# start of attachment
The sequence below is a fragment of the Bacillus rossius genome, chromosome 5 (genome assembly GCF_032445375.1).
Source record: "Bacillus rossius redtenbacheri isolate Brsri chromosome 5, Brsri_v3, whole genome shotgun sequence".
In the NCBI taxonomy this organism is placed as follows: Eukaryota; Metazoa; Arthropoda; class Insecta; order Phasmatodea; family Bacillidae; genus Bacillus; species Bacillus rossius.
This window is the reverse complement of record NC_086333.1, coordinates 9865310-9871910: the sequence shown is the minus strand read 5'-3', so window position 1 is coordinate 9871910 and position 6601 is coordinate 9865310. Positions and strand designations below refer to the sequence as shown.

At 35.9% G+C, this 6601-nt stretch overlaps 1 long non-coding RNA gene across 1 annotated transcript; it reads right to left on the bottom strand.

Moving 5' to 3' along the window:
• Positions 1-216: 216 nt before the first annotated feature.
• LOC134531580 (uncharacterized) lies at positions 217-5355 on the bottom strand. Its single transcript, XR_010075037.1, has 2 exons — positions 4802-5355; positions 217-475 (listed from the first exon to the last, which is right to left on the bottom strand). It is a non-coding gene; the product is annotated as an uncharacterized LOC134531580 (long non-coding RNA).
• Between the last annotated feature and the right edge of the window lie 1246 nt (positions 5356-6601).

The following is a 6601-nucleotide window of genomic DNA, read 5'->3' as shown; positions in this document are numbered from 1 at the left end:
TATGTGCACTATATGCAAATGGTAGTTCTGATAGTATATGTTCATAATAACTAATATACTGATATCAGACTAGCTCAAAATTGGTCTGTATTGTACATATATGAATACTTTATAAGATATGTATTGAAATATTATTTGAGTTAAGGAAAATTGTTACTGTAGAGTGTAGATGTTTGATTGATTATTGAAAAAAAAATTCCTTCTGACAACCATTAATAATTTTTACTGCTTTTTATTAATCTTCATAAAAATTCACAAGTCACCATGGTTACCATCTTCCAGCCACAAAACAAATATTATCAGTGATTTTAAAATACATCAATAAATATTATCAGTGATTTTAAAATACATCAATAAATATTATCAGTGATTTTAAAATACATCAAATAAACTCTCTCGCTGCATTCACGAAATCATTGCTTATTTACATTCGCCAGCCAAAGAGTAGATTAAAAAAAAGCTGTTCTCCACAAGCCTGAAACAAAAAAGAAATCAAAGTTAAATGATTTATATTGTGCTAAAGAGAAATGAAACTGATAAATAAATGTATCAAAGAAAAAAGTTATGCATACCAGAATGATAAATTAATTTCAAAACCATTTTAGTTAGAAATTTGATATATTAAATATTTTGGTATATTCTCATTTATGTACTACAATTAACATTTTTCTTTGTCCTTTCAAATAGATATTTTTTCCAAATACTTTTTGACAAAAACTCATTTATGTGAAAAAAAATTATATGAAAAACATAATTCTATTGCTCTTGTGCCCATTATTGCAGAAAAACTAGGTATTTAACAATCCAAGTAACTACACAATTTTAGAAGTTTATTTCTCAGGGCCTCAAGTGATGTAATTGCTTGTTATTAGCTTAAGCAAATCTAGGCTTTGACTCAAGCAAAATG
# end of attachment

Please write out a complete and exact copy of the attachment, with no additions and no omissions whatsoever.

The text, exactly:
The sequence below is a fragment of the Bacillus rossius genome, chromosome 5 (genome assembly GCF_032445375.1).
Source record: "Bacillus rossius redtenbacheri isolate Brsri chromosome 5, Brsri_v3, whole genome shotgun sequence".
In the NCBI taxonomy this organism is placed as follows: Eukaryota; Metazoa; Arthropoda; class Insecta; order Phasmatodea; family Bacillidae; genus Bacillus; species Bacillus rossius.
This window is the reverse complement of record NC_086333.1, coordinates 9865310-9871910: the sequence shown is the minus strand read 5'-3', so window position 1 is coordinate 9871910 and position 6601 is coordinate 9865310. Positions and strand designations below refer to the sequence as shown.

At 35.9% G+C, this 6601-nt stretch overlaps 1 long non-coding RNA gene across 1 annotated transcript; it reads right to left on the bottom strand.

Moving 5' to 3' along the window:
• Positions 1-216: 216 nt before the first annotated feature.
• LOC134531580 (uncharacterized) lies at positions 217-5355 on the bottom strand. Its single transcript, XR_010075037.1, has 2 exons — positions 4802-5355; positions 217-475 (listed from the first exon to the last, which is right to left on the bottom strand). It is a non-coding gene; the product is annotated as an uncharacterized LOC134531580 (long non-coding RNA).
• Between the last annotated feature and the right edge of the window lie 1246 nt (positions 5356-6601).

The following is a 6601-nucleotide window of genomic DNA, read 5'->3' as shown; positions in this document are numbered from 1 at the left end:
TATGTGCACTATATGCAAATGGTAGTTCTGATAGTATATGTTCATAATAACTAATATACTGATATCAGACTAGCTCAAAATTGGTCTGTATTGTACATATATGAATACTTTATAAGATATGTATTGAAATATTATTTGAGTTAAGGAAAATTGTTACTGTAGAGTGTAGATGTTTGATTGATTATTGAAAAAAAAATTCCTTCTGACAACCATTAATAATTTTTACTGCTTTTTATTAATCTTCATAAAAATTCACAAGTCACCATGGTTACCATCTTCCAGCCACAAAACAAATATTATCAGTGATTTTAAAATACATCAATAAATATTATCAGTGATTTTAAAATACATCAATAAATATTATCAGTGATTTTAAAATACATCAAATAAACTCTCTCGCTGCATTCACGAAATCATTGCTTATTTACATTCGCCAGCCAAAGAGTAGATTAAAAAAAAGCTGTTCTCCACAAGCCTGAAACAAAAAAGAAATCAAAGTTAAATGATTTATATTGTGCTAAAGAGAAATGAAACTGATAAATAAATGTATCAAAGAAAAAAGTTATGCATACCAGAATGATAAATTAATTTCAAAACCATTTTAGTTAGAAATTTGATATATTAAATATTTTGGTATATTCTCATTTATGTACTACAATTAACATTTTTCTTTGTCCTTTCAAATAGATATTTTTTCCAAATACTTTTTGACAAAAACTCATTTATGTGAAAAAAAATTATATGAAAAACATAATTCTATTGCTCTTGTGCCCATTATTGCAGAAAAACTAGGTATTTAACAATCCAAGTAACTACACAATTTTAGAAGTTTATTTCTCAGGGCCTCAAGTGATGTAATTGCTTGTTATTAGCTTAAGCAAATCTAGGCTTTGACTCAAGCAAAATG